Being overweight is a major risk factor for developing inflammatory bowel disease. Individuals who are overweight are more likely to develop IBD than those of normal body weight. Studies suggest that this may be due to changes in the gut microbiome, increased inflammation, and altered immune function.

People who are overweight are more likely to suffer from long-term health complications associated with IBD. It is important for people with IBD to maintain a healthy weight in order to reduce the risk of developing further complications.8

Read more about how to lose fat and keep it off.

The Link Between IBD And Childhood Obesity

The Link Between IBD And Childhood Antibiotic Use

Recent studies have demonstrated a potential link between childhood antibiotic use and the development of inflammatory bowel disease later in life. These findings suggest that antibiotic use during childhood may disrupt the normal balance of bacteria and other microorganisms in the gut, leading to a heightened risk of developing IBD. This imbalance is known as dysbiosis, which can trigger an inflammatory response in the intestinal tract and contribute to IBD.9

The Western Diet Causes Inflammatory Bowel Disease

People who live in modernized countries are more likely to develop IBD than those living in less industrialized countries.10 Western dietary choices increase the risk of developing IBD.11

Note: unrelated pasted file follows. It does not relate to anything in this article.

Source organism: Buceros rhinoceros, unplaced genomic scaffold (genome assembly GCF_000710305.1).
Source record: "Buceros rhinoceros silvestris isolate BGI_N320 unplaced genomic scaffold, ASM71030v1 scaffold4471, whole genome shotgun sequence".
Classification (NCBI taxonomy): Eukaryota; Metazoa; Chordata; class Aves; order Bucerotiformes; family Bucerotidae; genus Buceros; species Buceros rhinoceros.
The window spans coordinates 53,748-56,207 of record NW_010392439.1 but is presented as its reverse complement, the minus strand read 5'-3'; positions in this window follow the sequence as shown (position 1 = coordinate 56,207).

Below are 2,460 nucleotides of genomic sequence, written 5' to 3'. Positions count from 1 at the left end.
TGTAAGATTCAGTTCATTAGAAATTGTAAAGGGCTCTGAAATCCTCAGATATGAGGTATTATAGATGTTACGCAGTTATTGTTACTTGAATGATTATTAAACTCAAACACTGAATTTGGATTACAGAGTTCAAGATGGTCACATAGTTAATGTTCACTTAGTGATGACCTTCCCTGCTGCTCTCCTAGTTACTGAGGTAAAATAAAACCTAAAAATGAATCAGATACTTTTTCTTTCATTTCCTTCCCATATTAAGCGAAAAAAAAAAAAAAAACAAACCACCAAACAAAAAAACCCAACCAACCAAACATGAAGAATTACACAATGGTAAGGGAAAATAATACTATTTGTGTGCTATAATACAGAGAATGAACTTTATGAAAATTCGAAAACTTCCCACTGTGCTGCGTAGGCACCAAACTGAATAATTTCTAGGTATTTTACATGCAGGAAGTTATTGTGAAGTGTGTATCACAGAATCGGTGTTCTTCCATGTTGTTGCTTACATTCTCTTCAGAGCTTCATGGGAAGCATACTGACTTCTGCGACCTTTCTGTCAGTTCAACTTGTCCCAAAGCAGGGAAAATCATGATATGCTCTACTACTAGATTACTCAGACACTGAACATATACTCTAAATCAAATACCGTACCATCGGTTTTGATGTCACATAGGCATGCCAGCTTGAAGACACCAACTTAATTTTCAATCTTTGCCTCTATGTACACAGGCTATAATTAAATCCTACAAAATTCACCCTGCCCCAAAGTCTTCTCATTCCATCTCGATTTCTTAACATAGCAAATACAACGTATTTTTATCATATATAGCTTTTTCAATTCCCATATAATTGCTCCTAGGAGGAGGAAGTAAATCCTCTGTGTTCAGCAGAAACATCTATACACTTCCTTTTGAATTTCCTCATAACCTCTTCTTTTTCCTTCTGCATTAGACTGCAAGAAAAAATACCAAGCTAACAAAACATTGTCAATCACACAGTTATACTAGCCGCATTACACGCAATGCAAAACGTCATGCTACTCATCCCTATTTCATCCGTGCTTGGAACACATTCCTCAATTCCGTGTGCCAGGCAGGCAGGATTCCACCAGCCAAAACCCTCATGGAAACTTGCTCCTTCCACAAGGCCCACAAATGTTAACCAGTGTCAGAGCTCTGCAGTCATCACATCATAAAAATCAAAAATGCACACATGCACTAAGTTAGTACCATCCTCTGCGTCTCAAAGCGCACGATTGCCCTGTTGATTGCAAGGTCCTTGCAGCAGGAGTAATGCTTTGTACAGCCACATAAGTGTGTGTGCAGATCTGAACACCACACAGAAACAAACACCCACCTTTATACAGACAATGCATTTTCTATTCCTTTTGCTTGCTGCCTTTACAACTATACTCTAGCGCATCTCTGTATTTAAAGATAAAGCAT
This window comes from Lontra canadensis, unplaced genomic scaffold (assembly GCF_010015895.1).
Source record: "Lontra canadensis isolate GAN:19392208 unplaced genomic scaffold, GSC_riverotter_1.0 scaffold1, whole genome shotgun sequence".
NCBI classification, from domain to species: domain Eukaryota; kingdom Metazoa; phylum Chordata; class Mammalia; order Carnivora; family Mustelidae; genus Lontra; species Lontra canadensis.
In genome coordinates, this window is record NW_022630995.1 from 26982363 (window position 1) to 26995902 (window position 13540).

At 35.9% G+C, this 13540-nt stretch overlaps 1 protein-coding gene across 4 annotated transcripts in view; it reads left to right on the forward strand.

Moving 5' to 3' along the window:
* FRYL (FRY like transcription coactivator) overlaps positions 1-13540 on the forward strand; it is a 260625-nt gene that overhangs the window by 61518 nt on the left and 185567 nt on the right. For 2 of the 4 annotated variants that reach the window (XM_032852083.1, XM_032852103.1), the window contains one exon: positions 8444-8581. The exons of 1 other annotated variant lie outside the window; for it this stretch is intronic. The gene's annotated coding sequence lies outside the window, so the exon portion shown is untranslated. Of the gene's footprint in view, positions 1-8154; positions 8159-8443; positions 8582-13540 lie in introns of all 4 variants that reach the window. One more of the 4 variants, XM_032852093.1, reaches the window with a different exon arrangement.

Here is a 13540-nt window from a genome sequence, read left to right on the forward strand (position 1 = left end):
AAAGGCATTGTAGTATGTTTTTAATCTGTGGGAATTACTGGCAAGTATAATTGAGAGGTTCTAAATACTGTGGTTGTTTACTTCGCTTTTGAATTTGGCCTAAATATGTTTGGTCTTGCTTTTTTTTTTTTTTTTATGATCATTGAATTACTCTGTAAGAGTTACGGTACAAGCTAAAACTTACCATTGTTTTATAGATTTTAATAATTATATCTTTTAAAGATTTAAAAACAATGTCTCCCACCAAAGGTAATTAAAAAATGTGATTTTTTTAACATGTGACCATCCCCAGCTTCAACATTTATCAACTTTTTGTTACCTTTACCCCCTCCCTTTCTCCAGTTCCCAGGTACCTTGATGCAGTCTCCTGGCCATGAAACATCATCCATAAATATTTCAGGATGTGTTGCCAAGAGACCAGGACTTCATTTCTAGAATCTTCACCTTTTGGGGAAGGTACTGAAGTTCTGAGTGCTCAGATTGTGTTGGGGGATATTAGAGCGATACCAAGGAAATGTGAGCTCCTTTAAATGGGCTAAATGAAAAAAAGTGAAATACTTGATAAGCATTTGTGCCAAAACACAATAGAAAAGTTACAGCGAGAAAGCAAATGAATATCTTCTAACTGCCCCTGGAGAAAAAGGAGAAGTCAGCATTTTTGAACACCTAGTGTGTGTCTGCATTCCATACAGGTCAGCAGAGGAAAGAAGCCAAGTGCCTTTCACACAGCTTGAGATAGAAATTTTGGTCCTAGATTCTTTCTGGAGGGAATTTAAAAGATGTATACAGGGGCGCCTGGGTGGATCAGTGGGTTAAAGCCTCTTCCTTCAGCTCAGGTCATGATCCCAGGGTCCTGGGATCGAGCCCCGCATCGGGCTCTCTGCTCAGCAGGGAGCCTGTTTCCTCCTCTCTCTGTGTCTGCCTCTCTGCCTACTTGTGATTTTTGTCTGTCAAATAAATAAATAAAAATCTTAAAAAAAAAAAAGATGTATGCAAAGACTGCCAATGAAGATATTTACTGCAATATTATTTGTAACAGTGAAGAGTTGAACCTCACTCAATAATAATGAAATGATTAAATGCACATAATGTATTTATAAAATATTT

Heavy Metals And Pesticides Are Linked To IBD

Exposure to certain chemicals and heavy metals can play a role in triggering IBD. Specifically, environmental toxins such as cadmium, lead, mercury, arsenic, and pesticides contribute to IBD.12 13 14 15 These chemicals cause inflammation in the intestines which can trigger IBD symptoms. These environmental toxins are hard to avoid and accumulate in the body over time.

Read more about the toxic effects of glyphosate, a commonly used herbicide found in Roundup.

Heavy Metals And The Link To Autoimmune Conditions

Heavy metals, such as lead, mercury, and arsenic, can cause a wide range of autoimmune conditions. Heavy metals disrupt normal system functioning by causing oxidative stress which leads to chronic inflammation. This inflammatory state leads to an overactive immune system that attacks healthy tissue instead of just attacking foreign invaders. Essentially, inflammation is what causes inflammatory bowel disease and other autoimmune conditions such as rheumatoid arthritis, lupus, Crohn’s disease, and celiac disease.16 17 18

Read more about what causes autoimmune conditions.

Heavy Metals And Pesticides Cause IBD

Harmful Gut Bacteria And Viruses Linked With IBD

Certain bacteria play a role in the development of IBD. Specifically, Clostridium difficile has been linked to IBD.19 Clostridium difficile, commonly referred to as C. difficile or C. diff, is a type of bacteria that causes an array of symptoms ranging from mild diarrhea to potentially fatal inflammation of the colon.20

Studies have also indicated that Adenovirus, Enteric adenoviruses, Astrovirus, Norovirus, and Cytomegalovirus play a role in triggering IBD symptoms.21

Intestinal Barrier Dysfunction And IBD